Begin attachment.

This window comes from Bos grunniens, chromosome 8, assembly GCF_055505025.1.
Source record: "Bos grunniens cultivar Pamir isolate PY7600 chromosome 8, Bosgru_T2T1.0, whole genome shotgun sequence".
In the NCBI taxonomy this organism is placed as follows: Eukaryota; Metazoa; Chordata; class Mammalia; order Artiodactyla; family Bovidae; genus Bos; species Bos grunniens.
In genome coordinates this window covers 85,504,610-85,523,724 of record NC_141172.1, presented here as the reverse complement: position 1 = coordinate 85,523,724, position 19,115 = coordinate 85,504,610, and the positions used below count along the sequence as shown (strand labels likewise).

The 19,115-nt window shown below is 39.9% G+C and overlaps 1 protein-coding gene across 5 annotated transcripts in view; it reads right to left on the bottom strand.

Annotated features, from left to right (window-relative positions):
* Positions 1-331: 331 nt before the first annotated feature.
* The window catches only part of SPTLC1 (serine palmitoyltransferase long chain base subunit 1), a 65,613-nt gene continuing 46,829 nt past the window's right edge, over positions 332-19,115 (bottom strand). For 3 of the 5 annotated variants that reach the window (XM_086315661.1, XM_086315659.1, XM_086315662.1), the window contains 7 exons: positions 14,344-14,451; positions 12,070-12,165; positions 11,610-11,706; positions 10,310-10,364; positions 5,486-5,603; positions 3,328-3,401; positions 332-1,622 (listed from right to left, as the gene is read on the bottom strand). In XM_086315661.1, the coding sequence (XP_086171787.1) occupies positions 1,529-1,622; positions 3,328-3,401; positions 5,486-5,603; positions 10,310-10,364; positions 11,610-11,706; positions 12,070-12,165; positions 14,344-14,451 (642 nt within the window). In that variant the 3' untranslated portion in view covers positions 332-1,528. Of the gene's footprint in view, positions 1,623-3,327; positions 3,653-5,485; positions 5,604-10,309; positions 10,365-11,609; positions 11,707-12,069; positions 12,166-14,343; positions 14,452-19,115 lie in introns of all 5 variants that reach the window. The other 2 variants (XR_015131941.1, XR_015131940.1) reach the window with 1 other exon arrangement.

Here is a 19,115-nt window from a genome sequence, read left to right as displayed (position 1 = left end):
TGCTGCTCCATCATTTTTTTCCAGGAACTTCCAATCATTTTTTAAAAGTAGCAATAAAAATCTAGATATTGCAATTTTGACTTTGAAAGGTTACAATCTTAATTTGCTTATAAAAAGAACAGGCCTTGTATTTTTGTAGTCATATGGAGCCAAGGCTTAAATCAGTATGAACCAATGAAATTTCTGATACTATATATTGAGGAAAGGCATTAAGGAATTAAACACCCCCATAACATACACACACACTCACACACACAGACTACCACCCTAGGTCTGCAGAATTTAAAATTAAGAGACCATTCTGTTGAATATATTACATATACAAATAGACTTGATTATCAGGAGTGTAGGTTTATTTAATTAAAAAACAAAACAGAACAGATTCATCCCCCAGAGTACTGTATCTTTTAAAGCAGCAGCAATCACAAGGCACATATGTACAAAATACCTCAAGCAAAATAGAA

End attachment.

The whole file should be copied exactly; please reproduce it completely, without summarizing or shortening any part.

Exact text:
This window comes from Bos grunniens, chromosome 8, assembly GCF_055505025.1.
Source record: "Bos grunniens cultivar Pamir isolate PY7600 chromosome 8, Bosgru_T2T1.0, whole genome shotgun sequence".
In the NCBI taxonomy this organism is placed as follows: Eukaryota; Metazoa; Chordata; class Mammalia; order Artiodactyla; family Bovidae; genus Bos; species Bos grunniens.
In genome coordinates this window covers 85,504,610-85,523,724 of record NC_141172.1, presented here as the reverse complement: position 1 = coordinate 85,523,724, position 19,115 = coordinate 85,504,610, and the positions used below count along the sequence as shown (strand labels likewise).

The 19,115-nt window shown below is 39.9% G+C and overlaps 1 protein-coding gene across 5 annotated transcripts in view; it reads right to left on the bottom strand.

Annotated features, from left to right (window-relative positions):
* Positions 1-331: 331 nt before the first annotated feature.
* The window catches only part of SPTLC1 (serine palmitoyltransferase long chain base subunit 1), a 65,613-nt gene continuing 46,829 nt past the window's right edge, over positions 332-19,115 (bottom strand). For 3 of the 5 annotated variants that reach the window (XM_086315661.1, XM_086315659.1, XM_086315662.1), the window contains 7 exons: positions 14,344-14,451; positions 12,070-12,165; positions 11,610-11,706; positions 10,310-10,364; positions 5,486-5,603; positions 3,328-3,401; positions 332-1,622 (listed from right to left, as the gene is read on the bottom strand). In XM_086315661.1, the coding sequence (XP_086171787.1) occupies positions 1,529-1,622; positions 3,328-3,401; positions 5,486-5,603; positions 10,310-10,364; positions 11,610-11,706; positions 12,070-12,165; positions 14,344-14,451 (642 nt within the window). In that variant the 3' untranslated portion in view covers positions 332-1,528. Of the gene's footprint in view, positions 1,623-3,327; positions 3,653-5,485; positions 5,604-10,309; positions 10,365-11,609; positions 11,707-12,069; positions 12,166-14,343; positions 14,452-19,115 lie in introns of all 5 variants that reach the window. The other 2 variants (XR_015131941.1, XR_015131940.1) reach the window with 1 other exon arrangement.

Here is a 19,115-nt window from a genome sequence, read left to right as displayed (position 1 = left end):
TGCTGCTCCATCATTTTTTTCCAGGAACTTCCAATCATTTTTTAAAAGTAGCAATAAAAATCTAGATATTGCAATTTTGACTTTGAAAGGTTACAATCTTAATTTGCTTATAAAAAGAACAGGCCTTGTATTTTTGTAGTCATATGGAGCCAAGGCTTAAATCAGTATGAACCAATGAAATTTCTGATACTATATATTGAGGAAAGGCATTAAGGAATTAAACACCCCCATAACATACACACACACTCACACACACAGACTACCACCCTAGGTCTGCAGAATTTAAAATTAAGAGACCATTCTGTTGAATATATTACATATACAAATAGACTTGATTATCAGGAGTGTAGGTTTATTTAATTAAAAAACAAAACAGAACAGATTCATCCCCCAGAGTACTGTATCTTTTAAAGCAGCAGCAATCACAAGGCACATATGTACAAAATACCTCAAGCAAAATAGAA